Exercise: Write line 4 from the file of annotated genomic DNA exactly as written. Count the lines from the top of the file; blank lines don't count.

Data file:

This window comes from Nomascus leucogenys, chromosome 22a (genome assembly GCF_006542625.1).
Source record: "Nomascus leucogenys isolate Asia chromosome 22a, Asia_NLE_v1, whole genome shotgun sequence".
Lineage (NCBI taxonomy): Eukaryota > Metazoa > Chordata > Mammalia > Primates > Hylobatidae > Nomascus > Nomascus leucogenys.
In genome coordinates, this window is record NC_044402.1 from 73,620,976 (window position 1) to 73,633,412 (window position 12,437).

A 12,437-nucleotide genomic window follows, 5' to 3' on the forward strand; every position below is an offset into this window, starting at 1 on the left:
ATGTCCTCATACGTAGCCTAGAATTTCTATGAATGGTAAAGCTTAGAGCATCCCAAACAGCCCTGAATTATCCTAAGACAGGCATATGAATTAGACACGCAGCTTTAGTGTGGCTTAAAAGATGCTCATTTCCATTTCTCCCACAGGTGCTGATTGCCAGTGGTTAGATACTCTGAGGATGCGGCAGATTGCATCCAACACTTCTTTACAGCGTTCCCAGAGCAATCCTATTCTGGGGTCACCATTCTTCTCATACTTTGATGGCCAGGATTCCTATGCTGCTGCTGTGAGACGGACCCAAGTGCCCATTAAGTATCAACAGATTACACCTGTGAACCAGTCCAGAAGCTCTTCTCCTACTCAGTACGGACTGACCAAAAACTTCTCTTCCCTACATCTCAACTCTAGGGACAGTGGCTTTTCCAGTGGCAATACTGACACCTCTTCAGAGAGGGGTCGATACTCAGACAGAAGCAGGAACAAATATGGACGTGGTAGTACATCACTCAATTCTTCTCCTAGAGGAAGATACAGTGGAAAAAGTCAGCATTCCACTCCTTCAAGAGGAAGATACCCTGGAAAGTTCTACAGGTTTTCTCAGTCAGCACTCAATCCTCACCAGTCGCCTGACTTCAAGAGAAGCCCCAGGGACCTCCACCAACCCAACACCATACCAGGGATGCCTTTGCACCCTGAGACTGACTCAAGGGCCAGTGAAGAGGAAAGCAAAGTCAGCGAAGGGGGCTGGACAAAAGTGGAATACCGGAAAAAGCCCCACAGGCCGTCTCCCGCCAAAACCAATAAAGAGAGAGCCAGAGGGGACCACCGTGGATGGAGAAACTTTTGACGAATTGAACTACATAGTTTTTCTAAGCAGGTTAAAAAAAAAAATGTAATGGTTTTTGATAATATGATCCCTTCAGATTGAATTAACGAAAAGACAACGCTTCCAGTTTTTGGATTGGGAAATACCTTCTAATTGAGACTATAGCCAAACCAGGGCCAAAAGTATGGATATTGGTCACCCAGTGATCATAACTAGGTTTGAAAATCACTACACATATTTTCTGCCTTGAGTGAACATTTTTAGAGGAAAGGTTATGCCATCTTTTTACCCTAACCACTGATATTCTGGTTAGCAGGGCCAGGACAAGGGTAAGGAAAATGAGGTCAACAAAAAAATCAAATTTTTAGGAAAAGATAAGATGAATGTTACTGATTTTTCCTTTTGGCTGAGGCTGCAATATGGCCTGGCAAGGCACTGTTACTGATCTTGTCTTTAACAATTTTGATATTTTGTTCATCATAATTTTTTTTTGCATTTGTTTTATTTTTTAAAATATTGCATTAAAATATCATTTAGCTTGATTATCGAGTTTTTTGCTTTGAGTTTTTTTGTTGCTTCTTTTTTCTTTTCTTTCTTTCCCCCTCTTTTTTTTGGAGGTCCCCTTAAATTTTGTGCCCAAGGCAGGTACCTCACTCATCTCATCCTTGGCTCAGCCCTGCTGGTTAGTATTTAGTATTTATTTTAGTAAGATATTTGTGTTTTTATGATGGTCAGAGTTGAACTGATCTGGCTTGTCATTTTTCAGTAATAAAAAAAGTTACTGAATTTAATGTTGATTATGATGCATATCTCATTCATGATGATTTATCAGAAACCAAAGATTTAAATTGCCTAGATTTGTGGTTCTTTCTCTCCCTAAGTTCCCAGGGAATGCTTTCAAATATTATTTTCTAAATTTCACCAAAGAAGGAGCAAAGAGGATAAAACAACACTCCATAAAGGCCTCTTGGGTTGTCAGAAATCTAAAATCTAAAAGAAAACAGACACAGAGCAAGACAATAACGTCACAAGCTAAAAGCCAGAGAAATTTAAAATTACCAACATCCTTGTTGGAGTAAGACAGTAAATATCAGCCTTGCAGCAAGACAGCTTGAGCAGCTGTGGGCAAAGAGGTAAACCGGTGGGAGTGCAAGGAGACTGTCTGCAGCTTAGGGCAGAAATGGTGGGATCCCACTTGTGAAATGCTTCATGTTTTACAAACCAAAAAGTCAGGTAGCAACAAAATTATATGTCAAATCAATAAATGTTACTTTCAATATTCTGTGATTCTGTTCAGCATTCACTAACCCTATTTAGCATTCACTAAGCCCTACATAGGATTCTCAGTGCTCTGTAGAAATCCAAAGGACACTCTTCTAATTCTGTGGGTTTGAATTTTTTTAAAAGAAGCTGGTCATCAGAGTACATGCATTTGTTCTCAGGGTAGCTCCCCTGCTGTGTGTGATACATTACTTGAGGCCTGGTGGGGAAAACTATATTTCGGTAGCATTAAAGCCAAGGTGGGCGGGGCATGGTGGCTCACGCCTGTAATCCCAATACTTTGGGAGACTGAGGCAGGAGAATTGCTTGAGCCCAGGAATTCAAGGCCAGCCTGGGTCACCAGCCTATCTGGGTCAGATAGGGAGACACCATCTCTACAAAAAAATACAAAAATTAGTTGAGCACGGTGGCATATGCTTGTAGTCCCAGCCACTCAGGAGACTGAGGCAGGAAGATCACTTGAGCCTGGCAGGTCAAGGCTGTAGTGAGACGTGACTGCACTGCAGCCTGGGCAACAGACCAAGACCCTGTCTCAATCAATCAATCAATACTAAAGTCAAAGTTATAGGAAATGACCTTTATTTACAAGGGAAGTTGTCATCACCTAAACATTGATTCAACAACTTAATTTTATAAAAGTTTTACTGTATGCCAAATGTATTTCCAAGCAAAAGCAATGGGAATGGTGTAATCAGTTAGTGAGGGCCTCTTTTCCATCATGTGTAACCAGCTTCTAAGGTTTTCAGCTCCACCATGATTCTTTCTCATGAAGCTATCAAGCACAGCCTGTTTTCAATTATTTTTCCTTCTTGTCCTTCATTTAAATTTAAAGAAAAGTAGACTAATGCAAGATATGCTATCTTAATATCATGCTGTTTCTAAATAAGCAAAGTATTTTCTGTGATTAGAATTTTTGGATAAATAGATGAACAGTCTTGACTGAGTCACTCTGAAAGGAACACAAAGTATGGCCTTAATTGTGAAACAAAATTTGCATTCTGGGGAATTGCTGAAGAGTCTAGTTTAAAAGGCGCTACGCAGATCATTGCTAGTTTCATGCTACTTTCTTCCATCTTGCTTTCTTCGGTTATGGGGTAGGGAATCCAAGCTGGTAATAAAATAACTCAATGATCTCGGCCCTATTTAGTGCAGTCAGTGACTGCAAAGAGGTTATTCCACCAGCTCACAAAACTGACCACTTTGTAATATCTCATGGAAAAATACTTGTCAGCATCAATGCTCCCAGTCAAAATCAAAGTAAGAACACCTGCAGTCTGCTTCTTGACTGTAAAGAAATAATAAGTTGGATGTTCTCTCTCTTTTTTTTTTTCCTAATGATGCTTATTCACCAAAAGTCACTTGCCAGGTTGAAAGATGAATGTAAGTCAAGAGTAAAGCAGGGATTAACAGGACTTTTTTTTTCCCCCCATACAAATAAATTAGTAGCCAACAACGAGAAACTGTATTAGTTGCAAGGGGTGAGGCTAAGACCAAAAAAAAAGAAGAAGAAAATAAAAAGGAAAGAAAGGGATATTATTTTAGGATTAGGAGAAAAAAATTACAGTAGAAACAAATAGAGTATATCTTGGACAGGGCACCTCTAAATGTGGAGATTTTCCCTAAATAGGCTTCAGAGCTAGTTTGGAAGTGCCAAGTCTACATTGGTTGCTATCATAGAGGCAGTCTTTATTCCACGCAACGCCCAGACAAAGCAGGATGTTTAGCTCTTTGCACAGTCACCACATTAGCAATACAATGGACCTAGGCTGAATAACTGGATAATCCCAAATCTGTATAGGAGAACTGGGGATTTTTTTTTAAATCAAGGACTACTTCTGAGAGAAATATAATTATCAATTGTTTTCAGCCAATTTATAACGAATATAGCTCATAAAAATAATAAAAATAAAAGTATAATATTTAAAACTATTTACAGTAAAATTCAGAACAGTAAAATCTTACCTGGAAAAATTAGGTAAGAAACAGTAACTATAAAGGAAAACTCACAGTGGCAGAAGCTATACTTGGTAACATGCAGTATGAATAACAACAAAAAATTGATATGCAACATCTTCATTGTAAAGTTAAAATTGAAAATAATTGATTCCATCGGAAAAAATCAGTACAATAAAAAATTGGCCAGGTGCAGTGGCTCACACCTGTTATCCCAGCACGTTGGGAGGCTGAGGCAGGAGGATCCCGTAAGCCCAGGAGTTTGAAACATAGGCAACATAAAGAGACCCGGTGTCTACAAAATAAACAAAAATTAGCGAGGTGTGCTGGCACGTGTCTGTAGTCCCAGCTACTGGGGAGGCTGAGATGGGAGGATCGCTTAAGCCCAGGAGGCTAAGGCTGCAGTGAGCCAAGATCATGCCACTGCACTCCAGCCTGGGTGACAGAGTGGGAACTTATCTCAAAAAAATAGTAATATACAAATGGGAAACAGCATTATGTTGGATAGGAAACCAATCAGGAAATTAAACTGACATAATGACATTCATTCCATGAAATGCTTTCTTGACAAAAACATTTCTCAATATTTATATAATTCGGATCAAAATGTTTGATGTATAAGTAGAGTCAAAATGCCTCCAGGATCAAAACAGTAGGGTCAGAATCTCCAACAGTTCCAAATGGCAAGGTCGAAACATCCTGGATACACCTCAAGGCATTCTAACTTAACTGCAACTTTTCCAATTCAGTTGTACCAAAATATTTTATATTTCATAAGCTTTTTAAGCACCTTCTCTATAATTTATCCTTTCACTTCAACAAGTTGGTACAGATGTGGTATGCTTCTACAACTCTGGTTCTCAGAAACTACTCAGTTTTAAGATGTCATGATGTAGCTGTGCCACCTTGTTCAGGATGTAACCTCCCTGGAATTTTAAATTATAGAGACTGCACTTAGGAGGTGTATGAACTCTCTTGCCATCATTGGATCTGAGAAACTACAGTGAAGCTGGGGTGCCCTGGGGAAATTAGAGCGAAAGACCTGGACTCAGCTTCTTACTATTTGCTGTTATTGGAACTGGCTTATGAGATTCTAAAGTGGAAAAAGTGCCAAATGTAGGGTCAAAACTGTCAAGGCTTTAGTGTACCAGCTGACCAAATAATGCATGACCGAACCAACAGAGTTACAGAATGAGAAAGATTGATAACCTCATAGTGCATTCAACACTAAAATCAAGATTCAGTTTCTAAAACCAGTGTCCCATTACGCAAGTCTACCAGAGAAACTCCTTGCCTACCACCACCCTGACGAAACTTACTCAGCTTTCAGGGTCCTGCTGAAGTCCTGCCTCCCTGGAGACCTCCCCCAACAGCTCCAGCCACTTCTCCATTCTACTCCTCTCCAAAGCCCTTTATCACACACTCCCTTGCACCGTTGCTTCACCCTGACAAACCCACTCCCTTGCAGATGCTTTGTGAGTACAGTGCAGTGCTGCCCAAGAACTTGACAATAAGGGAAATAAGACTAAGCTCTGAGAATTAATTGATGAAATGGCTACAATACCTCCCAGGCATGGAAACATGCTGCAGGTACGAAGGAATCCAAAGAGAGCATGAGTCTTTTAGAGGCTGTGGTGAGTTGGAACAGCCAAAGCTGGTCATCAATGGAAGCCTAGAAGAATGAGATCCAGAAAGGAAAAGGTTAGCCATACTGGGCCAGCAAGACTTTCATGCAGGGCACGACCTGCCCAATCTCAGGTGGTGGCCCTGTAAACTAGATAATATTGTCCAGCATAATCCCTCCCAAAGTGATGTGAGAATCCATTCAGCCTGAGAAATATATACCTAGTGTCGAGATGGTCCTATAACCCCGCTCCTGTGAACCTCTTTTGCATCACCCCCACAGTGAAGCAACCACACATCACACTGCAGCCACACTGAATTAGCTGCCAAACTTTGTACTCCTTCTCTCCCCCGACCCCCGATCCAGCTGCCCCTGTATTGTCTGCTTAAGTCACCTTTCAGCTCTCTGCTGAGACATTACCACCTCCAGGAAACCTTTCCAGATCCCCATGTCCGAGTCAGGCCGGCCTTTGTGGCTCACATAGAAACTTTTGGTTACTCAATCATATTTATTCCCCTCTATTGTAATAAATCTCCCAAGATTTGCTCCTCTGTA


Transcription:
In genome coordinates, this window is record NC_044402.1 from 73,620,976 (window position 1) to 73,633,412 (window position 12,437).